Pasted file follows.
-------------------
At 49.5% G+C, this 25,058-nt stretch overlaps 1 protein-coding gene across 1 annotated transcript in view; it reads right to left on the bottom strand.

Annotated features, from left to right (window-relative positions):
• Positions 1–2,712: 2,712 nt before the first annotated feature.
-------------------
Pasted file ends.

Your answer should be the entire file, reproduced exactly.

At 49.5% G+C, this 25,058-nt stretch overlaps 1 protein-coding gene across 1 annotated transcript in view; it reads right to left on the bottom strand.

Annotated features, from left to right (window-relative positions):
• Positions 1–2,712: 2,712 nt before the first annotated feature.